The Dark Power
The Dark Power concerns shenanigans surrounding a house built over a bit of sacred ground (in North Carolina, no less) where four Toltec warriors had been buried alive, a thousand years before. The original caretaker of the house, a native American named Cody, has died, leaving the house to his son, who promptly rents it out to college students. A group of pretty young ladies and one smart- aleck dude (the brother of one of the girls) take lodging and make themselves comfortable. Soon afterward, however, comes the Night of Darkness - some sort of mysteriously-foretold night when the four Toltecs - the Dark Powers - would rise from their burial grounds and spread evil. The zombies manage to kill most of the young people before being subdued with the help of some conveniently-placed ceremonial daggers - oh, and also with the help of the elderly, whip-wielding local ranger.
The Dark Power was a very-small-budget horror film shot in North Carolina, with what were apparently non-actors (or amateur actors) in all of the roles - all but one: the kindly ranger was played by none other than Lash Larue, 1950's Western hero of movies, radio, and comic books, who fought with a whip rather than a gun (Larue was also one of the executive producers). More of a comedy than a horror film, DP apparently put every dollar in its budget right up there on the screen. One gets the feeling that most of the young actors really were college students; and in looking at the end credits, a lot of names are repeated as people took on different chores related tot he film.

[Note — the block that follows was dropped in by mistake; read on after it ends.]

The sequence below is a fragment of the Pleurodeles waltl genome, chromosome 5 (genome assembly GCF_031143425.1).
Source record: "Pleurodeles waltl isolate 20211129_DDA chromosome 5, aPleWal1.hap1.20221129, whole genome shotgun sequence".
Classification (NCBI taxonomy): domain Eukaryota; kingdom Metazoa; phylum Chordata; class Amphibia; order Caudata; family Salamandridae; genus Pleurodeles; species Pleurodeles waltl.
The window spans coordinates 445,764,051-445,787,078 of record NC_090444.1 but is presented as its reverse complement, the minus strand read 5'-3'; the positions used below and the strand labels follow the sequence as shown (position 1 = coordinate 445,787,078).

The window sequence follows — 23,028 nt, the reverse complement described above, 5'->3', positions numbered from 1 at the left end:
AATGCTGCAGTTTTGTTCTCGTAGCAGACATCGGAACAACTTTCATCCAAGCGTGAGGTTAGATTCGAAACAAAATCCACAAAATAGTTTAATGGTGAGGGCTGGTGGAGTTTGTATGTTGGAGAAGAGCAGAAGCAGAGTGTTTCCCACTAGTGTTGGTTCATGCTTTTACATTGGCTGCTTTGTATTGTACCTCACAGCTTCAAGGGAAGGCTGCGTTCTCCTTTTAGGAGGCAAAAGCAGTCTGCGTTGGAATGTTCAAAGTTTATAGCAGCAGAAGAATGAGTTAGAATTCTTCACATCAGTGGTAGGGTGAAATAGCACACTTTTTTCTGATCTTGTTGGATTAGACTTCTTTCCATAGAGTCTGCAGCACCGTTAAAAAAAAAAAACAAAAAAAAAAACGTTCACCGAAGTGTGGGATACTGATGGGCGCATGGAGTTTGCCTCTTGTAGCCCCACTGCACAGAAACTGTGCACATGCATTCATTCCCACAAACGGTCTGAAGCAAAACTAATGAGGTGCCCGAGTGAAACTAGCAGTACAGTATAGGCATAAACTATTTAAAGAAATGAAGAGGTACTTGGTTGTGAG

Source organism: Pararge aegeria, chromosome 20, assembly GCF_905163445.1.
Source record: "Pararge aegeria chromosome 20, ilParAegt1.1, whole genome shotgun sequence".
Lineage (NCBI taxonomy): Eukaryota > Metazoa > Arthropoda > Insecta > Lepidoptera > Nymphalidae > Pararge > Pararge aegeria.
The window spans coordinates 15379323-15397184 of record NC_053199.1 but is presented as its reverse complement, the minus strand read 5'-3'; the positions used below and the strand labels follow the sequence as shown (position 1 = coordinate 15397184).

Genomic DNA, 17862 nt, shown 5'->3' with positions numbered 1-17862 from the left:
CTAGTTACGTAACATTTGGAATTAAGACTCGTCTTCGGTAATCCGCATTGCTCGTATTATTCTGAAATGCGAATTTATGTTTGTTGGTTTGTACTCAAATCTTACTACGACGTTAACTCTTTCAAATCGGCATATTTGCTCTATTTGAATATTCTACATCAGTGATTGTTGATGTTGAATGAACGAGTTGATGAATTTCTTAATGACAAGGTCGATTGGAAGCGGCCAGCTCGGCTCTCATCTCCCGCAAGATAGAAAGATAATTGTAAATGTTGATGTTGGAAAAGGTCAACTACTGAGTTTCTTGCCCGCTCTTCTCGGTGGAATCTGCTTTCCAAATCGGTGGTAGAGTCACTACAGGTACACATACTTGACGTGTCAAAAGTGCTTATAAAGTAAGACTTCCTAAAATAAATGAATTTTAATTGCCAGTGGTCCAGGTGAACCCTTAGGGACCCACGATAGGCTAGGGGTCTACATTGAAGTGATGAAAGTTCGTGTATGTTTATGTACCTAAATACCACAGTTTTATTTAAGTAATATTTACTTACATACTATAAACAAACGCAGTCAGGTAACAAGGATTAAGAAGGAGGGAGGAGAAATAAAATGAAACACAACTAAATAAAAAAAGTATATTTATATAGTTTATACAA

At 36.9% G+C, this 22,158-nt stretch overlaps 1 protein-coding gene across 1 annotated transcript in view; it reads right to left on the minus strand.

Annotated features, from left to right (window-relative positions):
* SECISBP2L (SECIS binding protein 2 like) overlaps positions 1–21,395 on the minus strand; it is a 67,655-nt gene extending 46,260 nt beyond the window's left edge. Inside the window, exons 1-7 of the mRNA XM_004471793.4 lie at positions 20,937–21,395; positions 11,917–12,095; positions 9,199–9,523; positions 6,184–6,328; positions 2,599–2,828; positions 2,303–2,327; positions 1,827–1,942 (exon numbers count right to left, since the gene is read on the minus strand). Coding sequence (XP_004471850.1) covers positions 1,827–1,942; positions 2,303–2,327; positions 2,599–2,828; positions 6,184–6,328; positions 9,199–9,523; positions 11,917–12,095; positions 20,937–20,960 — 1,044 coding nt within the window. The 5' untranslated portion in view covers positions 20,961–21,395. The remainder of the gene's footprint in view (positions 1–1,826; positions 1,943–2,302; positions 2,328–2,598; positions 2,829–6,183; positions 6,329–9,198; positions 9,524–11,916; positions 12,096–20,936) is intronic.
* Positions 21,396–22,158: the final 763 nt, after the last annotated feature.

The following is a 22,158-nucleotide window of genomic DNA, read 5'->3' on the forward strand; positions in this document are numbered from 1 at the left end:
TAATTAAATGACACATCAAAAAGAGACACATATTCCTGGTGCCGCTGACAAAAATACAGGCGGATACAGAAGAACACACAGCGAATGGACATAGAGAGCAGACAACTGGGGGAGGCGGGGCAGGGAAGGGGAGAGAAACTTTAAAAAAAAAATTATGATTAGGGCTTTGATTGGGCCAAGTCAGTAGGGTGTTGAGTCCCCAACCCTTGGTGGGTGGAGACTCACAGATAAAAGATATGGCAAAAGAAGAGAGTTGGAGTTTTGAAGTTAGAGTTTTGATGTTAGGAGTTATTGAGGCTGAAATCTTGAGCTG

That being said, The Dark Power is really a fun movie to watch, in that wonderful 'good-bad movie' kind of way. Much of the dialog is campy and juvenile (and emoted with slick North Carolina accents); the zombies were obviously big guys in rubber masks; Larue seems to be the genuinely nice, gravelly-voiced old geezer that you would want him to be. A good 60% of the film seems to center around the young ladies moving into the house and deciding how to get along together, which is where most of the bad dialog comes in. The Toltecs' Revenge in the climax of the film is where most of the annoying characters get killed, and I found myself cheering each arrow to the head and tomahawk to the abdomen. (Also, it should be noted, there is a fair bit o' female skin shown.)
Al 'Lash' Larue had never picked up a bullwhip before appearing in the Western Song of Old Wyoming in 1945, but took it upon himself to learn the weapon, and (with the help of a trainer hired by the studio) soon came to master it. Known as the King of the Bullwhip - a title of probably his best-known film - Larue (with sidekick Al 'Fuzzy' St. John and horse Black Diamond in the early films) eventually appeared in over 32 movies, including Ghost Town Renegades and Please Don't Touch Me (aka Teenage Bride). A comic book devoted to his adventures debuted in 1949, eventually lasting 46 issues. Lash Larue died in 1996.